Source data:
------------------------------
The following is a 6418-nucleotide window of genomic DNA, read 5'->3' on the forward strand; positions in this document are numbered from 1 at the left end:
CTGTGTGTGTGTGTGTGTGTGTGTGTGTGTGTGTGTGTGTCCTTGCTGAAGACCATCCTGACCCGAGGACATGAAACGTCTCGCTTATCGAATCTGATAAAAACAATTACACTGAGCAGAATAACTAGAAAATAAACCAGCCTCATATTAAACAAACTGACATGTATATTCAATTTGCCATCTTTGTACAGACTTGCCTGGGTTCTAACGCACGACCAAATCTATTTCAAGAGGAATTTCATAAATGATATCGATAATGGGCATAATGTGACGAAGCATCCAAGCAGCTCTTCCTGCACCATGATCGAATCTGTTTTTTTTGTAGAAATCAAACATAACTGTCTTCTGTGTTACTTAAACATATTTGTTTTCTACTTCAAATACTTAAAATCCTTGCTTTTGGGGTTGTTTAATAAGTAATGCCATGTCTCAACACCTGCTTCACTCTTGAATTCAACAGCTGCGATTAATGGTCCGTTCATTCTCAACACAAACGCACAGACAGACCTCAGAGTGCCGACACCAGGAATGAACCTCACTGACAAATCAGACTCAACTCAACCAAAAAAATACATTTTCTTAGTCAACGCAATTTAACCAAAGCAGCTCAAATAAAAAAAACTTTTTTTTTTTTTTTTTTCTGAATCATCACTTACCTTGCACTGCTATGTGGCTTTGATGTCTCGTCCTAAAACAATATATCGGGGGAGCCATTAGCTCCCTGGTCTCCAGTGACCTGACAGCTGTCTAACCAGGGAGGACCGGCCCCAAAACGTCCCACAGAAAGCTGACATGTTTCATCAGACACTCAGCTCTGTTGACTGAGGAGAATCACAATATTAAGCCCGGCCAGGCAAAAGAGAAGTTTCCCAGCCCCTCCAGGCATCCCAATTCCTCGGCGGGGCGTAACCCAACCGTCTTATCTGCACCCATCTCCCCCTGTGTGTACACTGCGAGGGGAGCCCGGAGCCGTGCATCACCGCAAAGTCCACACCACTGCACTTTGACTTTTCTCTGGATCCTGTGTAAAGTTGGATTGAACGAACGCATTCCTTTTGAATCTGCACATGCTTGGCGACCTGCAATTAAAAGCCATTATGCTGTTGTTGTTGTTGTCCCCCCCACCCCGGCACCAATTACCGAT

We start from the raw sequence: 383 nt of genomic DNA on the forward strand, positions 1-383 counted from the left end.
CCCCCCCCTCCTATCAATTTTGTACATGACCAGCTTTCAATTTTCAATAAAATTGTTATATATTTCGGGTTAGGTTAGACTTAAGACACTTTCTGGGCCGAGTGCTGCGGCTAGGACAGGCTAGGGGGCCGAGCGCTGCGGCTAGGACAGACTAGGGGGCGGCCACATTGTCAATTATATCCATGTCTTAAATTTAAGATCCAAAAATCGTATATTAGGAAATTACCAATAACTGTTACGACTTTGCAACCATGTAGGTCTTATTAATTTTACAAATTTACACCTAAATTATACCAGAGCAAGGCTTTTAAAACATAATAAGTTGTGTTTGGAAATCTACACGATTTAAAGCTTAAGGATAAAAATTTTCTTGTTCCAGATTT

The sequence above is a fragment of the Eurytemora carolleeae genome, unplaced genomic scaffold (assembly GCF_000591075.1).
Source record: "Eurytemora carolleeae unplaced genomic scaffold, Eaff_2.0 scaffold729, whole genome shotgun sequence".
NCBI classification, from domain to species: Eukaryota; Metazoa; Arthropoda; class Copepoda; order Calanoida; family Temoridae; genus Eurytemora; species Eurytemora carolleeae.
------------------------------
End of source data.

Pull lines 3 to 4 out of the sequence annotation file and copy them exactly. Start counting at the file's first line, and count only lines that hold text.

We start from the raw sequence: 383 nt of genomic DNA on the forward strand, positions 1-383 counted from the left end.
CCCCCCCCTCCTATCAATTTTGTACATGACCAGCTTTCAATTTTCAATAAAATTGTTATATATTTCGGGTTAGGTTAGACTTAAGACACTTTCTGGGCCGAGTGCTGCGGCTAGGACAGGCTAGGGGGCCGAGCGCTGCGGCTAGGACAGACTAGGGGGCGGCCACATTGTCAATTATATCCATGTCTTAAATTTAAGATCCAAAAATCGTATATTAGGAAATTACCAATAACTGTTACGACTTTGCAACCATGTAGGTCTTATTAATTTTACAAATTTACACCTAAATTATACCAGAGCAAGGCTTTTAAAACATAATAAGTTGTGTTTGGAAATCTACACGATTTAAAGCTTAAGGATAAAAATTTTCTTGTTCCAGATTT